New research published in Science shows that people exposed to pain dread it so much they will take a higher dose of pain sooner than later to avoid waiting for the pain to occur at an unknown time.
For example, in this study 32 volunteers received an electric shock. A clock showed how much time would go by before the next shock. Most of the subjects chose a higher shock with a shorter delay. They dreaded the wait so much they made the trade off at least 50 per cent of the time.
MRIs of the brain during the study mapped out the neuro-response. The results showed subjects weren't afraid of the shock. They just couldn't stand to wait for it. This state of "dread" or state of unpleasant waiting did not create brain patterns normally seen with fear or anxiety.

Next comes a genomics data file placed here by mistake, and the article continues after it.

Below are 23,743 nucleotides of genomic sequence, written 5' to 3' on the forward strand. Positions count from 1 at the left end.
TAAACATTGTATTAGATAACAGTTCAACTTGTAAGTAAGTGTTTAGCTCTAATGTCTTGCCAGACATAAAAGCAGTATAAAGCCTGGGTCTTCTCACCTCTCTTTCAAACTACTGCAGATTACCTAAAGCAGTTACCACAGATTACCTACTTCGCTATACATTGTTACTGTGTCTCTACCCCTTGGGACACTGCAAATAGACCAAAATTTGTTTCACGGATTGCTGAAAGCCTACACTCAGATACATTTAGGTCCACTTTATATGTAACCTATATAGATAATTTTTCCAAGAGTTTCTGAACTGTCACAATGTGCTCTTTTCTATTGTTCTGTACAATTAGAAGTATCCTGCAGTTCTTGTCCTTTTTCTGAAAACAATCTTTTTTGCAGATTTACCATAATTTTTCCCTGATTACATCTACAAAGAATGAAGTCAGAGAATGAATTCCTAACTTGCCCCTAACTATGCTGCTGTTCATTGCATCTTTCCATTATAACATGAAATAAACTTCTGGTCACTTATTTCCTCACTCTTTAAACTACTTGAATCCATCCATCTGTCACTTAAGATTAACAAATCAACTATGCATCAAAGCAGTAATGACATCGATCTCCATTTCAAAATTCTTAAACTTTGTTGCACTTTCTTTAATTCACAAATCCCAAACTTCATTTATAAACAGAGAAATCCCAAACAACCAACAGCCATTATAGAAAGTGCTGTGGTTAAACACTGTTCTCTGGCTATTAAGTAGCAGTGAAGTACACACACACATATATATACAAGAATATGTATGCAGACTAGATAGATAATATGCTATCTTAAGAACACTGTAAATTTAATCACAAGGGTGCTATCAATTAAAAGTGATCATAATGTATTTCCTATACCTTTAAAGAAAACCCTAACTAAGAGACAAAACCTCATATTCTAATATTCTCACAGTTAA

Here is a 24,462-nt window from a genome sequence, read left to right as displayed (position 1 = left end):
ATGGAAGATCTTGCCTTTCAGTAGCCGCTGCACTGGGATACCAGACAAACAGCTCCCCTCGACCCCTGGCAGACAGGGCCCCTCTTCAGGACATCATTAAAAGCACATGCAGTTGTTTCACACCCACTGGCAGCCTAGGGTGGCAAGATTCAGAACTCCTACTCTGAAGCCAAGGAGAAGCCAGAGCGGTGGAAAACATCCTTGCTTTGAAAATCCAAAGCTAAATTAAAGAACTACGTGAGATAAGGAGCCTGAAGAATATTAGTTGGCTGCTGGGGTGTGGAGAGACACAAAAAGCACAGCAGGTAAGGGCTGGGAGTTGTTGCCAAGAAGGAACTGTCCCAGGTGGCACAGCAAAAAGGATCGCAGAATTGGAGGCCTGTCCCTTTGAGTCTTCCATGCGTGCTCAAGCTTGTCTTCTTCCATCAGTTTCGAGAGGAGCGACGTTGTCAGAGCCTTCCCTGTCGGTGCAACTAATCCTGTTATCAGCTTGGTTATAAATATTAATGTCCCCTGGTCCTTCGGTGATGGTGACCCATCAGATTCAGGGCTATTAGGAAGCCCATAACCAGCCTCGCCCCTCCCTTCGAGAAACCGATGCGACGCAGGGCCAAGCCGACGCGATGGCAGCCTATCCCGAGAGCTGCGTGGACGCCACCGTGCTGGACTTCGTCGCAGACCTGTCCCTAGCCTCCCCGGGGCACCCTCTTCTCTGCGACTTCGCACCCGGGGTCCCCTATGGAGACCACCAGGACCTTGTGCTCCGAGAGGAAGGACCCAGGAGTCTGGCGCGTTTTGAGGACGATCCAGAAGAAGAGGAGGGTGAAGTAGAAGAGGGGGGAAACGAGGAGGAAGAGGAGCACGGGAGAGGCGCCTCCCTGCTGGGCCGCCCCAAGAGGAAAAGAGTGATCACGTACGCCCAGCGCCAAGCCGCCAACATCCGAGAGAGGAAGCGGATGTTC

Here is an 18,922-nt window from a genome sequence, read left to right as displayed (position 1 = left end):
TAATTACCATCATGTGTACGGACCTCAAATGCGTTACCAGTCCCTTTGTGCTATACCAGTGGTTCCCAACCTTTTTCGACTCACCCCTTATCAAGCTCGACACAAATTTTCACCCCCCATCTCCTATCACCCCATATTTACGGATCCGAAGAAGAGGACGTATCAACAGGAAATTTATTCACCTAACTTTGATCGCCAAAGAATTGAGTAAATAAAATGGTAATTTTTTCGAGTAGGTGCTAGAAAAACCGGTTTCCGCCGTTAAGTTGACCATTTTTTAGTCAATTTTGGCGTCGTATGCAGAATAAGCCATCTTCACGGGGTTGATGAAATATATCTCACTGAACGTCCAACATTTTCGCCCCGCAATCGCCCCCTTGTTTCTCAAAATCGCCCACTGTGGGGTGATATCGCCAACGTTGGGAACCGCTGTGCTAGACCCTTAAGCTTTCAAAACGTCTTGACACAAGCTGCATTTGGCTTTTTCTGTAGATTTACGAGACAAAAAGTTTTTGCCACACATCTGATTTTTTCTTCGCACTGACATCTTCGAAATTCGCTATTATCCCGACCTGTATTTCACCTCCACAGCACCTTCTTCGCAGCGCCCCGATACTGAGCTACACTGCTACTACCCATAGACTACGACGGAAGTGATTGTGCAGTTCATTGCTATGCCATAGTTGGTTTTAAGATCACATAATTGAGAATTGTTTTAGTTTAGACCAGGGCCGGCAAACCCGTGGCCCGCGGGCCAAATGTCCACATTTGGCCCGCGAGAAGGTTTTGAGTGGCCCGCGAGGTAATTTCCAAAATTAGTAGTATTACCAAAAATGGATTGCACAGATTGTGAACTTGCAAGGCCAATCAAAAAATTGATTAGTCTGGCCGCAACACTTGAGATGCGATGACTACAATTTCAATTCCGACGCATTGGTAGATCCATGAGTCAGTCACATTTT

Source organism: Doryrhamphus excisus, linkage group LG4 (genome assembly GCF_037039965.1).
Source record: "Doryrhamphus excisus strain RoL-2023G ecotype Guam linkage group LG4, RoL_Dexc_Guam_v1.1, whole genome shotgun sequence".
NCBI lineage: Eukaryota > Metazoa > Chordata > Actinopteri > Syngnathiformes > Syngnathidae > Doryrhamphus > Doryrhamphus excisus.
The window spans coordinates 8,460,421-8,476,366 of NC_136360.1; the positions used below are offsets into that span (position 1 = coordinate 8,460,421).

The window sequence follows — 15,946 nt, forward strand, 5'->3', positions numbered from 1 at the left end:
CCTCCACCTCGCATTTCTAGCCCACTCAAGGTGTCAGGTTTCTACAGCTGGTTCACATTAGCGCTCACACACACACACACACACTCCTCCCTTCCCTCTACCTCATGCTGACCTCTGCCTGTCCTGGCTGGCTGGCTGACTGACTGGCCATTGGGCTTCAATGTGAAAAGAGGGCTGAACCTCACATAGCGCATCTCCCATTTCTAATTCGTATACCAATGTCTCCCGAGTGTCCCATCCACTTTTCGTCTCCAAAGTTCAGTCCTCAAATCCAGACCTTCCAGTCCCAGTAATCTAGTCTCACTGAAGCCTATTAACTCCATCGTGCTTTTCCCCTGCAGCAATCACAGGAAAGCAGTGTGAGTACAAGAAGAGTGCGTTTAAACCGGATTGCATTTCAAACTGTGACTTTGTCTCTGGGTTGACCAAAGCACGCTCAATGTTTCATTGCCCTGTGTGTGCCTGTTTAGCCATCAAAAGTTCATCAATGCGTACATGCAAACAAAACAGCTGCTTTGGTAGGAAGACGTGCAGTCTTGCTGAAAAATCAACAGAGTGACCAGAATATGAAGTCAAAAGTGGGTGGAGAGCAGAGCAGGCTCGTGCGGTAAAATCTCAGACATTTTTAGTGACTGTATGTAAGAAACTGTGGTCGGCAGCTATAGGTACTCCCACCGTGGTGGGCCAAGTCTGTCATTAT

It's not clear yet how this information will help in the treatment of pain patients. Researchers suggest patients may make treatment choices that don't always make sense. Some patients may seek treatment that will cause more pain earlier in the course of treatment to avoid waiting for symptoms to come back.
Working with patient expectations may be a key to successful treatment. More study is needed before we will know how to do this.
Anticipating Pain May Be as Unpleasant as the Pain Itself. In The Back Letter. June 2006. Vol. 21. No. 6. Pp. 63.'